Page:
With great pleasure I’d like to introduce Therese Walsh. Therese is not only a fantastic novelist, she is also the co-founder of Writer Unboxed, a terrific resource for writers. And just think, if it wasn’t for the Internet and online networking, I might never have met Therese. Three cheers for the Internet! Please help me welcome a true encourager of writers.
Therese Walsh is the author of The Last Will of Moira Leahy (Crown, Random House), and is the co-founder of Writer Unboxed, a blog for writers about the craft and business of fiction. She is the writer-mama of two writer-kiddos and more four-legged critters than she cares to admit. (Oh, okay, four.) Learn more at her website.
Maeve Leahy is a busy professor of languages with no time for memories of her lost twin, Moira, or of her many lost opportunities. Until a childhood relic and a series of anonymous notes changes everything—resurrects her long-dead dreams, a lost language, her most painful recollections, and prompts her to cross an ocean in search of ancient history. There, Maeve will learn new truths about her past, and come face to face with the one thing she truly fears. Only then can she choose between the safe yet lonely life she’s built for herself and one of risk, with bonds she knows can be both heart-breakingly delicate and more enduring than time.
I began writing The Last Will of Moira Leahy in 2002 with little creative writing experience. (I was a science major in college.) As I wrote, I studied my craft; and as I learned, my writing improved significantly. I came to understand that writers direct a great deal of their own evolution and ultimate success. If writing were a sport, it would be running: It’s all you–your willpower, the conditioning you demand of yourself, and your fight. And when you climb hill after hill, then look back to realize how far you’ve come–when you look back at your earliest pages and can clearly see your improvement as a writer–it’s an incredible confidence booster.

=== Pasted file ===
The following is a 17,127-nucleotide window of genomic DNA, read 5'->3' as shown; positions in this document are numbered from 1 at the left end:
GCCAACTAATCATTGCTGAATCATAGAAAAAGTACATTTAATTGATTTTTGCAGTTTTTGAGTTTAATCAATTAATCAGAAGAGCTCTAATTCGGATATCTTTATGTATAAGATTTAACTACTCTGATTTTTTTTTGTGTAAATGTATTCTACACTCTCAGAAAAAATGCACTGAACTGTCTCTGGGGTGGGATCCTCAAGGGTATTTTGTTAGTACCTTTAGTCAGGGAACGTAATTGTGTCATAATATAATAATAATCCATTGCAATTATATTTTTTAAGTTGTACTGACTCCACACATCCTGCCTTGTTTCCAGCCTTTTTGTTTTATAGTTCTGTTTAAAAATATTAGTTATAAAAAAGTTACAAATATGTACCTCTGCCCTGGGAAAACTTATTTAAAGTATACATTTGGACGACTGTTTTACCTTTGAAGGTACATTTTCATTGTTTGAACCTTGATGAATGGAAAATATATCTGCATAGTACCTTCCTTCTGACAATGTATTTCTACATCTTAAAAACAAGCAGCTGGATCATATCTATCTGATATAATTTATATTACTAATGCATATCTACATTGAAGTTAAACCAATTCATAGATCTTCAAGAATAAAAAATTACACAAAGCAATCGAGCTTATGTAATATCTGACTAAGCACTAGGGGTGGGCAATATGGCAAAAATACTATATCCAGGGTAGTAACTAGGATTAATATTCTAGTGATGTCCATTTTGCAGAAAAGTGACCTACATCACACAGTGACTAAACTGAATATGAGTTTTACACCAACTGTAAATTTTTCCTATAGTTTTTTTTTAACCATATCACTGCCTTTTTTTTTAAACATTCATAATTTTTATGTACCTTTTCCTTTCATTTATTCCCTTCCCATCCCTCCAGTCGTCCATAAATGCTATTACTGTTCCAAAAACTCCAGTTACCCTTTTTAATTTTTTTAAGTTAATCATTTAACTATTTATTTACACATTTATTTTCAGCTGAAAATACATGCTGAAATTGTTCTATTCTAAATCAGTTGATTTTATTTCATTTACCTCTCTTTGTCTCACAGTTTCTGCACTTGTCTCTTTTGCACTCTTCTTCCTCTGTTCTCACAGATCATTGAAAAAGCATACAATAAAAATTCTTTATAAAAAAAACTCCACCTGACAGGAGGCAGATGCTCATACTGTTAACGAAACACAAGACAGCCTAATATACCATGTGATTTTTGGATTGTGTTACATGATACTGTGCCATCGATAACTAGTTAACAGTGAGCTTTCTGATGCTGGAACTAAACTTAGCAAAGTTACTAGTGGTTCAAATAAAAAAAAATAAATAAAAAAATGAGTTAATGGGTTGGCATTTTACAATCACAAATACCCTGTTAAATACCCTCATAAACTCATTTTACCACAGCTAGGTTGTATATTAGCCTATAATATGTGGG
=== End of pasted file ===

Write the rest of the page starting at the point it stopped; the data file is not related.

2. What are three words that describe your creative book-writing process?
Unpredictable. Surprising. Evolving.
3. What good has your book created in the world?
There are two stories I’ve heard about The Last Will of Moira Leahy that make me feel especially gratified. The first is that the novel literally saved the life of a woman who was low-down and read it, and felt lifted out of her dark place. The second is that a dying woman read the book–after months of not being able to finish anything–and loved it. It was the last book she read before she died.
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I like this part of what Therese said, “…writers direct a great deal of their own evolution and ultimate success.” How are you taking the reins of your writing career and steering it towards success, whatever that means for you?
Answer in the comments in 50-200 words (no less and no more to qualify to win one of today’s books). Please read the complete rules at least once!
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